As we’ve discussed previously in greater detail, when the New Musical Express released its C86 cassette in 1986, no one had any idea of the impact the 22-track compilation would have. Selling around 40,000 copies, the tape did more than simply provide a snapshot of the indie scene in Britain at the time. It captured an aesthetic that previously was undefined, with its title coming to represent that still somewhat nefarious sound in the intervening years.
Having already released an expanded edition of C86 two years ago, Cherry Red has opted to celebrate the cassette’s 30th anniversary with C87, a three-CD imagining of what might have been included had the NME done a follow-up the next year. With 74 cuts, it’s quite an extrapolation, so it makes senses then that there is some loose organization, with the first disc comprised only of bands who made their recorded debut in 1987, and the second and third checking back in on bands that were (or should have been) on the original release, with disc two being poppier than the more discordant acts on the third.
But even with such provisions in place, compiling a set of such breadth that manages to retain the spirit of the original is no easy task. It’s truly impressive then that C87 not only succeeds in doing so, but is devoid of any clunkers. Like its spiritual predecessor, this set reveals the conflux of pop tunesmithery with post-punk jitters that was at its best in the post-Smiths UK. Much as in the States during the ’90s, bands from nearly every corner of England and Scotland were creating music imbued with the restlessness of youth and the originality that comes with eschewing mainstream sounds in order to carve out one’s own niche.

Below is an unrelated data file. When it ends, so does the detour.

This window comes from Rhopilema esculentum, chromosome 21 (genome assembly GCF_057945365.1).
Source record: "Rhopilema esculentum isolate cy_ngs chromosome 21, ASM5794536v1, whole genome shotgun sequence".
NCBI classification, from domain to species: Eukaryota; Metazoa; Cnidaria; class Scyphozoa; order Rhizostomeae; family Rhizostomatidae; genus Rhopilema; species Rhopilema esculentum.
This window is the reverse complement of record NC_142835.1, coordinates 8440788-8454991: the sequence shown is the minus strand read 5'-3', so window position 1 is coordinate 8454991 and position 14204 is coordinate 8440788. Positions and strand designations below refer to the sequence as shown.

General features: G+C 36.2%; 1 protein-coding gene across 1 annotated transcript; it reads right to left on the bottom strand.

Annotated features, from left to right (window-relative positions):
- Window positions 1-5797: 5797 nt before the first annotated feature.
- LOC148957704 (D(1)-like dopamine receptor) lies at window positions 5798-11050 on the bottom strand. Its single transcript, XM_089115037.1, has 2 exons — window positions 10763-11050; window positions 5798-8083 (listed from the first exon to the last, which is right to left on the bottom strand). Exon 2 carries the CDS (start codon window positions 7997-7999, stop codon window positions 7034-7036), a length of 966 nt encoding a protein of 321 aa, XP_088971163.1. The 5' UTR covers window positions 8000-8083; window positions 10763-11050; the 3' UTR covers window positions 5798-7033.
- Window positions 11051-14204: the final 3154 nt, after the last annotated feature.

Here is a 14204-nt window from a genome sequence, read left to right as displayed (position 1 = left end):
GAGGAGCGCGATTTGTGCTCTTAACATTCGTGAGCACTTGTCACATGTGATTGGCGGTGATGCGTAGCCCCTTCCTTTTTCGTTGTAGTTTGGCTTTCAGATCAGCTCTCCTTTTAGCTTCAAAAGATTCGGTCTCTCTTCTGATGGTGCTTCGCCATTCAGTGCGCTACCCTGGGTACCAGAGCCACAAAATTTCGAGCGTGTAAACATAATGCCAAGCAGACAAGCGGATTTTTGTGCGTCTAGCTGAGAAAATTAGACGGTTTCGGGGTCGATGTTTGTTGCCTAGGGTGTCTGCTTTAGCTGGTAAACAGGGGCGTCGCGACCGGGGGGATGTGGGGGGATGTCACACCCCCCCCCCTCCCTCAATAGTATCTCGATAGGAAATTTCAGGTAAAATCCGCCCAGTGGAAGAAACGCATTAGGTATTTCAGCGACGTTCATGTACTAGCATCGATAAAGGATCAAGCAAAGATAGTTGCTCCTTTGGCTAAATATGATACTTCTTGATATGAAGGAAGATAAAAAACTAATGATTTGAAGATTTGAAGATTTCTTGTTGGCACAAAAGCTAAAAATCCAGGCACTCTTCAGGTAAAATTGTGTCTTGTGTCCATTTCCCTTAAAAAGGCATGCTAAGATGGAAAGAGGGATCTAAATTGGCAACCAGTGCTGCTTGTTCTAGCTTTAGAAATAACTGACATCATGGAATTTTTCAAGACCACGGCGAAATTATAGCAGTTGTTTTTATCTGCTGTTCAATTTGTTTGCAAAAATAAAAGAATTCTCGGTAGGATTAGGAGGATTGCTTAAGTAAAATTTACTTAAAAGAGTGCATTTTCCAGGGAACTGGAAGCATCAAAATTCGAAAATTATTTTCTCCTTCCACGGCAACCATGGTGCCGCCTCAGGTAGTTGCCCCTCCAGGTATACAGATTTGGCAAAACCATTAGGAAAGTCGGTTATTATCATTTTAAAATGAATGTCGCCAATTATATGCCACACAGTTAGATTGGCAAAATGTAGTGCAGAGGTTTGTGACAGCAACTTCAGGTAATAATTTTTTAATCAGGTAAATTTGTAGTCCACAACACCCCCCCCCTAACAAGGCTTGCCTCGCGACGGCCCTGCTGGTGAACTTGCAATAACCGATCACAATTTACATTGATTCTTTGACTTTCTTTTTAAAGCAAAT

Over the course of its impressive track listing, many familiar names are represented, but usually by a lesser known track, or in the case of acts like The Shamen, The Soup Dragons, and Pop Will Eat Itself who left the C86 sound behind, by songs unlike those that garnered them fame. But the set’s greatest asset is the bevy of cuts by bands every bit as wonderful as their more well-known counterparts. “Get Out of My Dream,” a B-side by the Glaswegian Clouds and featuring Norman Blake (of The Boy Hairdressers and, later, Teenage Fanclub) that originally appeared on a Sha La La flexi, is a two-minute bout of jangly splendor, while the Bristol-based Flatmates are represented by the buoyant “I Could Be in Heaven.” Equally great is the jaunty “What a Performance,” another flexi cut from the short-lived BOB, and the fuzzed out sardonicism of I, Ludicrous’ “My Baby’s Got Jetlag.”
As the aforementioned represent only the first disc and the class of 1987, C87 offers plenty more. On the second, there is the damn-near-perfect “My Favourite Dress” by The Wedding Present, the achingly sweet “Talulah Gosh” by the song’s namesake, and “Brighter,” the one shining moment of the ultimately disappointing Railway Children. And on the third, there’s the wonderfully prickly “Tupperware Stripper” by Stump, Gaye Bykers on Acid’s lysergic “Everything’s Groovy,” and 14 Iced Bears’ speedy “Like a Dolphin.” And I could go on and on. That C87 stands up to close scrutiny speaks to not only the compilers’ good judgement, but also to the lasting legacy of C86, what it captured, and what followed in its wake.